First Reference company logo

First Reference Talks

News and Discussions on Payroll, HR & Employment Law

decorative image

Termination clauses: (Yet) another one bites the dust

termination clauses

I advise employers and employees and therefore regularly draft and review termination clauses. The issue of whether a termination clause complies with the minimum notice requirements set out in the Employment Standards Act (the “ESA”) may be the most litigated issue in employment law over the past 5 years. So employment lawyers like me pay close attention to what the courts are saying on this issue.

In my opinion, for the last 5 years or so, the Ontario courts have been struggling to provide lawyers with guidance on when a termination clause complies with the ESA and whether a savings provision will cure any defect in a termination clause.

This blog summarizes two Ontario Court of Appeal (“OCA”) cases that appear to be in conflict.

In 2015 the Ontario Court of Appeal upheld the trial judge’s decision in Oudin v Le Centre Francophone de Toronto, 2015 ONSC 6494. In this case, the judge found that a savings provision could cure a defect in a termination clause in an employment contract that did not comply with the ESA. Here are two clauses in the employment contract that were considered:

Section 4 termination of agreement

During the period of employment, CFT may terminate the employment of the employee without notice or payment of indemnity for all serious incidents (see Policy on disciplinary measures RH-8020), gross negligence or continuing incapacity considered permanent, incompetence in the exercise of his functions or breach of article 10 of this agreement (confidentiality and exclusivity).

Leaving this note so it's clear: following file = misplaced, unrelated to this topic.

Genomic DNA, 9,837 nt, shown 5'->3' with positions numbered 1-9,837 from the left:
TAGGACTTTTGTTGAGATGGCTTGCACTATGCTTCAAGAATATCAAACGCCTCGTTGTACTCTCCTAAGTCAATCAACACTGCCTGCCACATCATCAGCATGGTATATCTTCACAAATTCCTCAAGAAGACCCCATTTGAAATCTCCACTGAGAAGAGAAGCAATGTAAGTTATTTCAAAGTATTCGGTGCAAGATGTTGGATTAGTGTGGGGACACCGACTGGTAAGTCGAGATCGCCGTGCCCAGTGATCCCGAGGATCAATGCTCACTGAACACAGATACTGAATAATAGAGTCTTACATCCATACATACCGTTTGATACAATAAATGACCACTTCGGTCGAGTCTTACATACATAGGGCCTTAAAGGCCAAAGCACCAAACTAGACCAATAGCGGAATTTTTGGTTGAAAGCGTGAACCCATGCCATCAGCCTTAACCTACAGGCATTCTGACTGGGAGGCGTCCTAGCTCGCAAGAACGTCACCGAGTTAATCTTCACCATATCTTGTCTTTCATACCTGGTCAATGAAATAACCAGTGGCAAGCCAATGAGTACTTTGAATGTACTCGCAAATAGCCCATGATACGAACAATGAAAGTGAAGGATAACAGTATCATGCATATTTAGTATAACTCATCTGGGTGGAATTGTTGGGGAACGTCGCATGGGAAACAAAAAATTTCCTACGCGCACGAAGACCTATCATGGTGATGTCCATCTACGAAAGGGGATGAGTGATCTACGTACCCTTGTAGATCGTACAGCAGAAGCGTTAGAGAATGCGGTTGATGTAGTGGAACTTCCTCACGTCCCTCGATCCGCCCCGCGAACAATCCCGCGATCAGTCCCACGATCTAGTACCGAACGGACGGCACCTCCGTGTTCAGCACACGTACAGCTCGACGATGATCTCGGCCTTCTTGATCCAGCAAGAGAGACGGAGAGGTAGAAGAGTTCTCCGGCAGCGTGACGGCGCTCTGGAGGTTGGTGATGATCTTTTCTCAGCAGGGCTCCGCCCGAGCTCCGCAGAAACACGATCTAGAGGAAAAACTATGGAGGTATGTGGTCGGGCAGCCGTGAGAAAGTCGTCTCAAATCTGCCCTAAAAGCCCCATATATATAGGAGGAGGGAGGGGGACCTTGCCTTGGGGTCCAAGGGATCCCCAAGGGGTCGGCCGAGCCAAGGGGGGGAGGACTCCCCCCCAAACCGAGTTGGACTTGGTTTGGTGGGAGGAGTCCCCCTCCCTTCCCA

Note: Denying an employee termination pay for “continuing incapacity considered permanent” violates the provisions of the ESA.

12. Waiver and severability

12.2  If any of the provisions of the present agreement is invalid or unable to be performed by virtue of any law, regulation, order or any other requirement or other principle of law, this modality shall in such case be considered to be modified or nullified, but only to the extent necessary to comply with the statute, regulation, order, legal requirement or principle and the other dispositions of the present agreement shall remain in force.

The trial judge concluded that the savings clause could cure the part of the termination clause that violated the ESA. In particular:

The parties have explicitly spelled out what they intend to do in the event any part of the contract is found to be unenforceable. In s. 12(2) the parties have provided that “[i]f any of the provisions of the present agreement is invalid or unable to be performed by virtue of any law, regulation…this modality shall in such case be considered to be modified or nullified, but only to the extent necessary to comply with the statute, regulation, order, legal requirement or principle and the other dispositions of the present agreement shall remain in force” [translation].

I conclude that section 12(2) directs that section 4 must be modified to remove the reference to permanent disability from the list of reasons (“motifs”) in s. 4. Removing that reason alone is the minimum extent necessary to give effect to s. 5(1) of the ESA and can be simply and logically done while introducing neither ambiguity nor uncertainty in the remainder of the clause as so modified. That is precisely what s. 12(2) directs be done in plain and simple language. There is no reason to disregard the express direction of the parties as contained in s. 12(2).

After the OCA upheld this decision, employer counsel started adding saving provisions like section 12 above to their employment contracts.

In late 2019, the OCA appears to have reversed itself in the Rossman v Canadian Solar Inc., 2019 ONCA 992 decision.